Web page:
Tuesday, March 22, 2011

Three 2011 Novels - Short Discussion: Appanah, "Locke" and Anderson/Herbert (by Liviu Suciu)

Since I am trying to showcase as many 2011 interesting books of various kinds as I can, but the number of full reviews I can do is limited, it is inevitable that some books won't receive as complete coverage as I wish. I keep the continually updated post with 2011 books read HERE, while I revise review priorities all the time as my last quite unexpected review shows and from time to time I will try to do a short discussion of several books that otherwise would slip through.


The Last Brother (A+, recommended unreservedly) by Nathacha Appanah (translation by Geoffrey Strachan) is a wonderfully written, emotional novel about a friendship between two very different boys. Raj a native of Mauritius, poor, more or less uneducated and with a tragic family history and David, an orphan Jewish boy from Prague that had found himself bewilderingly imprisoned in a camp on that remote and sometimes deadly island - due to an unforgiving climate and illnesses for natives and Europeans alike - by the British government after being denied access to Palestine in the early 1940's.

I heard about The Last Brother from the B&N newsletter on "new voices in fiction" and it intrigued me so I got a look the first time I saw it and I really liked it though I thought it was a bit too short to fully blow me away.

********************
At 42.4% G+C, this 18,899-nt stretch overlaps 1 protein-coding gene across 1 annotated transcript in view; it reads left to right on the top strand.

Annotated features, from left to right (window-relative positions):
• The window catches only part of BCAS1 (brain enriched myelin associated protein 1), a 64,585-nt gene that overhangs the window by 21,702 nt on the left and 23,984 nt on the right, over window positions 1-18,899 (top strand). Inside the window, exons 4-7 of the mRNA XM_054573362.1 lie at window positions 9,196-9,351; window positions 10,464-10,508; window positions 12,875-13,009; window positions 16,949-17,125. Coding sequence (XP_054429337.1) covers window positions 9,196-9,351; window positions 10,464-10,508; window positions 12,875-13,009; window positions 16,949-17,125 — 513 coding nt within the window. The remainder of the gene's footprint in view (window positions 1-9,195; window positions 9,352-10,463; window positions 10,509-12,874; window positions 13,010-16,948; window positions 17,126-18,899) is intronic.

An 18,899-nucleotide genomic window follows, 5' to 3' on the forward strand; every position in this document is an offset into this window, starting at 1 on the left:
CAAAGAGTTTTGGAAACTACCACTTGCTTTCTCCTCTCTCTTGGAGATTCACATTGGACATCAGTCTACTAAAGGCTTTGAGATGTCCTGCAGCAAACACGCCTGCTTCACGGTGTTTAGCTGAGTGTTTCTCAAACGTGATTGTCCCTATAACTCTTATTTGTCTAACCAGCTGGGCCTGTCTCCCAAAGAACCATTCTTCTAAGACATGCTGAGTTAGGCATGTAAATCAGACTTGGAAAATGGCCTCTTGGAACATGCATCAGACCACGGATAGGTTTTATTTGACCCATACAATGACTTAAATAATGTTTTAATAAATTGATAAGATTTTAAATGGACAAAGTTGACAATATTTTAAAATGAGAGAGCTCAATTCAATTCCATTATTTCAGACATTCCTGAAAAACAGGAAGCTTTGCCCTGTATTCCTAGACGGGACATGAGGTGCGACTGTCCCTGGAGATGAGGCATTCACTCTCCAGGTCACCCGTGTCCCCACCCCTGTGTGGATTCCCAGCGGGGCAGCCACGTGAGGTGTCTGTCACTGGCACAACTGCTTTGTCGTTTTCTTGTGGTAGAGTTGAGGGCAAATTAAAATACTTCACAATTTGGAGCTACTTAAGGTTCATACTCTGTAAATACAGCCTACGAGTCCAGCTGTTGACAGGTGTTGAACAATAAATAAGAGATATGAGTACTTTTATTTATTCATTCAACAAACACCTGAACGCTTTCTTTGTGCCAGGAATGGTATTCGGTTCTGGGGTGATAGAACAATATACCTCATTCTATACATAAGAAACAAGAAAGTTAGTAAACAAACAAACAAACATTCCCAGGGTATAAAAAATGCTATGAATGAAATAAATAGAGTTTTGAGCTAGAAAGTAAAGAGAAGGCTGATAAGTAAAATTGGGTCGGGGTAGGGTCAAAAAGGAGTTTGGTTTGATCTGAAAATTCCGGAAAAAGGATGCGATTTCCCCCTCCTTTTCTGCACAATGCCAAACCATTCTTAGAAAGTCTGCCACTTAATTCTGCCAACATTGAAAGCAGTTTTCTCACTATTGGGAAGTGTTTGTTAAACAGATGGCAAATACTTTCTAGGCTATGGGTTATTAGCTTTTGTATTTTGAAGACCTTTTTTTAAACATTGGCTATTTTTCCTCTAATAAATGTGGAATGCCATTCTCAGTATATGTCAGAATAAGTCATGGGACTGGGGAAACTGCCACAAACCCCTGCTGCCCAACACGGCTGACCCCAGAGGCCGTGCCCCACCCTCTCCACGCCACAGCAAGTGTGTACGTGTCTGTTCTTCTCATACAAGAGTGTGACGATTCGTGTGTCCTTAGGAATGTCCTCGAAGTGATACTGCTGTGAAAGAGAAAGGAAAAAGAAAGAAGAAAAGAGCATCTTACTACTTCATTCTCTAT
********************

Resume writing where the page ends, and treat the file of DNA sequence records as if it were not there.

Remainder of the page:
With the premise outlined above and with the book starting with Raj in old age recollecting what happened at least in general lines, there are few surprises as the direction of the story goes. The writing is top notch and the characterizations of Raj and David are superb, so the book becomes a page turner where you really get to care about the boys and you wish a miracle will happen and alter the already known events. The novel is pretty emotional but not in a particularly depressing way and I found myself very moved by many of the events and by the epilogue.


Hellhole (A, recommended to fans of large scale epics) by Brian Herbert and Kevin Anderson is the start of an old fashioned space opera series that resembles the second author's Seven Suns sags in a lot of ways though its universe has different characteristics from the Seven Suns saga as far as FTL and the consequent distribution of power goes. The blurb below gives a good outline of the series' beggining though of course things are considerably more complicated and the characters cast is pretty big as befits a space opera saga.